This illustration shows solar power conversion using a lateral WSe2-MoS2 heterojunction. Image: © 2017 WILEY VCH.
This illustration shows solar power conversion using a lateral WSe2-MoS2 heterojunction. Image: © 2017 WILEY VCH.

Super-thin photovoltaic devices underpin solar technology, and so efficient ways to produce them are keenly sought. Researchers at King Abdullah University of Science & Technology (KAUST) in Saudi Arabia have now combined and rearranged different semiconductors to create so-called lateral p-n heterojunctions. They hope this simple process, reported in a paper in Advanced Materials, will transform the fabrication of solar cells and self-powered nanoelectronics, as well as ultrathin, transparent, flexible devices.

Two-dimensional (2D) semiconductor monolayers, such as graphene and transition-metal dichalcogenides like tungsten diselenide (WSe2) and molybdenum disulphide (MoS2), have unique electrical and optical properties that make them potential alternatives to conventional silicon-based materials. Recent advances in material growth and transfer techniques have allowed scientists to manipulate these monolayers. Specifically, vertical stacking of the monolayers has led to ultrathin photovoltaic devices, but requires multiple complex transfer steps. These steps are hampered by various issues, such as the formation of contaminants and defects at the monolayer interface, which limit device quality.

"Devices obtained using these transfer techniques are usually unstable and vary from sample to sample," says Meng-Lin Tsai, lead researcher and a former visiting student of KAUST’s Jr-Hau He. Tsai adds that transfer-related contaminants significantly affect device reliability, while electronic properties have also proven difficult to control by vertical stacking.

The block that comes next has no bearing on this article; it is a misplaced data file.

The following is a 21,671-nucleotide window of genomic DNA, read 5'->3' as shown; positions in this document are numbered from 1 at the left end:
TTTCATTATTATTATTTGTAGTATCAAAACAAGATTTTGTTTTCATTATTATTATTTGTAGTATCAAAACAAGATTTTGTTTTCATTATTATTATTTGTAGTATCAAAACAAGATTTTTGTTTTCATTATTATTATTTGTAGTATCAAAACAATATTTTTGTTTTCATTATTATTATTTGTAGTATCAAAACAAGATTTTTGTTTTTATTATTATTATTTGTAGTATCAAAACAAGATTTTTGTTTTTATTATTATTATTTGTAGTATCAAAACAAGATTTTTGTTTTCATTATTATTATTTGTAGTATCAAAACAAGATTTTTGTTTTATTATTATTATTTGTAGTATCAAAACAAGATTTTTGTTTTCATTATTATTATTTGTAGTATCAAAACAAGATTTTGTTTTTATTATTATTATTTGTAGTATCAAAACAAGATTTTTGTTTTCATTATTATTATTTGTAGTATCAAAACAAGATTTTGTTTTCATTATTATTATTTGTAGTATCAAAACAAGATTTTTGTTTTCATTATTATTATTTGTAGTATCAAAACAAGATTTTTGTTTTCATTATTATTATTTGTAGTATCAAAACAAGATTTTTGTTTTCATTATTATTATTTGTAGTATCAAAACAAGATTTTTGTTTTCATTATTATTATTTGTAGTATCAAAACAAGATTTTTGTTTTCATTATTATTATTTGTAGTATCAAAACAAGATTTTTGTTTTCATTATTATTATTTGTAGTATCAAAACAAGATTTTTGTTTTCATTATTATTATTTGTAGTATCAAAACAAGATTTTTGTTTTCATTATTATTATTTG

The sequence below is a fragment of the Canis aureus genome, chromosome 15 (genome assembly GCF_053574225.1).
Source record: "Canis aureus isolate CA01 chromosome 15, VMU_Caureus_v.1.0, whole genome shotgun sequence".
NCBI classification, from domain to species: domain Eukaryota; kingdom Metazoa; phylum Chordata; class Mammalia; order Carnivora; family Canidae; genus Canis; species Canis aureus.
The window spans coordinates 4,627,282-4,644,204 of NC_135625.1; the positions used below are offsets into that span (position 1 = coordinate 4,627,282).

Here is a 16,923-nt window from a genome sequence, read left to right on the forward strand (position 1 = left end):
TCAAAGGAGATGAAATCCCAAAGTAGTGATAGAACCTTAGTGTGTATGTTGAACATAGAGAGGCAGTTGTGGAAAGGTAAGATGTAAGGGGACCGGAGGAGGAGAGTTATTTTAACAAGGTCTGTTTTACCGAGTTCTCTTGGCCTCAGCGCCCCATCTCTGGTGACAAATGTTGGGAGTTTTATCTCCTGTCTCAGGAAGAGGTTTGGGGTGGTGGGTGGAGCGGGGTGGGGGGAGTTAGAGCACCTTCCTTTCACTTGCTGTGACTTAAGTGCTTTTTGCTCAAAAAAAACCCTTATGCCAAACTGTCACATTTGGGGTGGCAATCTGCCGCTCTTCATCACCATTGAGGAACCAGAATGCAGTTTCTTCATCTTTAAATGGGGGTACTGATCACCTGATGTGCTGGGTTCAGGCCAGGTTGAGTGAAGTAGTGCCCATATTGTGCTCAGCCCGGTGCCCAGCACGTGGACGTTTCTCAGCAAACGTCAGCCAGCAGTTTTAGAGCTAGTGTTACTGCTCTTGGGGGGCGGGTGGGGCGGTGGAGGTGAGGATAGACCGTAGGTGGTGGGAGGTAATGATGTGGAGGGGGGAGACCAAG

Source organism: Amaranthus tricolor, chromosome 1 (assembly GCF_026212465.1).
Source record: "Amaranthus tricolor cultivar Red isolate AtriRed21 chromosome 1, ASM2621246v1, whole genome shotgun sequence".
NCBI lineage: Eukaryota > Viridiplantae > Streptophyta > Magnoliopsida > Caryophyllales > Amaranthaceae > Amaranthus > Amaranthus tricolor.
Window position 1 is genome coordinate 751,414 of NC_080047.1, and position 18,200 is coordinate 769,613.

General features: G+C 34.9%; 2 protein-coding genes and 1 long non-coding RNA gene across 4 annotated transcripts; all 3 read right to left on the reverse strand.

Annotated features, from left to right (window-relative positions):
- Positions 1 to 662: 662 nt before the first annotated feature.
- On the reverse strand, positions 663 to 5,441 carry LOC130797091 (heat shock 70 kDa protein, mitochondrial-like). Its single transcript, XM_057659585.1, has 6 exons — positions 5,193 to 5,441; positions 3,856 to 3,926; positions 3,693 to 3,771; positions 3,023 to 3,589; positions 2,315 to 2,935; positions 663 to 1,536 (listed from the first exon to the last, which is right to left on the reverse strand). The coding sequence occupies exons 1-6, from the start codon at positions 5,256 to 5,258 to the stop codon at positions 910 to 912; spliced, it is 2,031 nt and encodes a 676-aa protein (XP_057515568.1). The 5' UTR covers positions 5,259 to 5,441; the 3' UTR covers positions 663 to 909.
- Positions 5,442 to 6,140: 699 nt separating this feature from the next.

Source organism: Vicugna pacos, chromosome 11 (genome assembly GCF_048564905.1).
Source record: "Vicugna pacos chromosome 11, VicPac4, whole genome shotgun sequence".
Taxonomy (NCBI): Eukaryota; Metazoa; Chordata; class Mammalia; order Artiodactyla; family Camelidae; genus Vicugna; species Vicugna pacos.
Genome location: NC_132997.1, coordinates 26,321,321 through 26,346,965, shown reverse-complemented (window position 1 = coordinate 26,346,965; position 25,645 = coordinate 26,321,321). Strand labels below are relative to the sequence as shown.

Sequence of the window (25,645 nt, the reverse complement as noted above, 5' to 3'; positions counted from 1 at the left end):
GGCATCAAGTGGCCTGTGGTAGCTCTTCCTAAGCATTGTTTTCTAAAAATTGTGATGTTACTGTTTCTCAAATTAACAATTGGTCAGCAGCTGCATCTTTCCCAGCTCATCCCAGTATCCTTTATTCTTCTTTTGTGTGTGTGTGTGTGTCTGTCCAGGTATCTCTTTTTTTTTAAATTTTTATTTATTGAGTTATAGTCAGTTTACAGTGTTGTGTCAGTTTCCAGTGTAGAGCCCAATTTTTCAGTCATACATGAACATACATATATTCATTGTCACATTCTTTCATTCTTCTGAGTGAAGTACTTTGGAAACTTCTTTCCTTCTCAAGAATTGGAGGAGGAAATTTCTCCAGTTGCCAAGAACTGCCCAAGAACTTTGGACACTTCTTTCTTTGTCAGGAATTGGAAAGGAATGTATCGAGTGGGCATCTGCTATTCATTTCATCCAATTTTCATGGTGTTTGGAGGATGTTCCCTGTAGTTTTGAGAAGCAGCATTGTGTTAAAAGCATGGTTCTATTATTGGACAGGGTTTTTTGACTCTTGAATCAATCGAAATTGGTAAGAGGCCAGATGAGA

To fully harness the exceptional properties of these 2D materials, Tsai's team, under the mentorship of He, joined them together horizontally rather than vertically to create monolayers featuring lateral WSe2-MoS2 heterojunctions, which they incorporated into solar cells. Under simulated sunlight, the cells achieved a greater power conversion efficiency than their vertically stacked equivalents.

The researchers synthesized the lateral heterojunctions by consecutively depositing WSe2 and MoS2 on a sapphire substrate. Next, they transferred the materials onto a silicon-based surface for photovoltaic device fabrication.

High-resolution microscopy revealed that the lateral junction displayed a clear separation between the semiconductors at the interface. Also, the researchers detected no discernable height difference between the two semiconductor regions, consistent with an atomically thin interface.

These interfacial characteristics signaled success. "Our structures are cleaner and more ideal than vertically stacked assemblies because we didn't need the multi-step transfer procedure," explains Tsai.

Furthermore, the lateral heterojunctions mostly retained their efficiency despite changes to the orientation of the incident light. Being able to accept light coming from any direction means expensive solar tracking systems will not be needed.

According to Tsai, the implementation of lateral heterojunctions in more complex circuits and interconnects may result in higher performance than possible with conventional solar cells and so the team is working on the next steps. "We are trying to understand the underlying kinetics and thermodynamics of these heterojunctions to design more efficient cells," he adds.

This story is adapted from material from KAUST, with editorial changes made by Materials Today. The views expressed in this article do not necessarily represent those of Elsevier. Link to original source.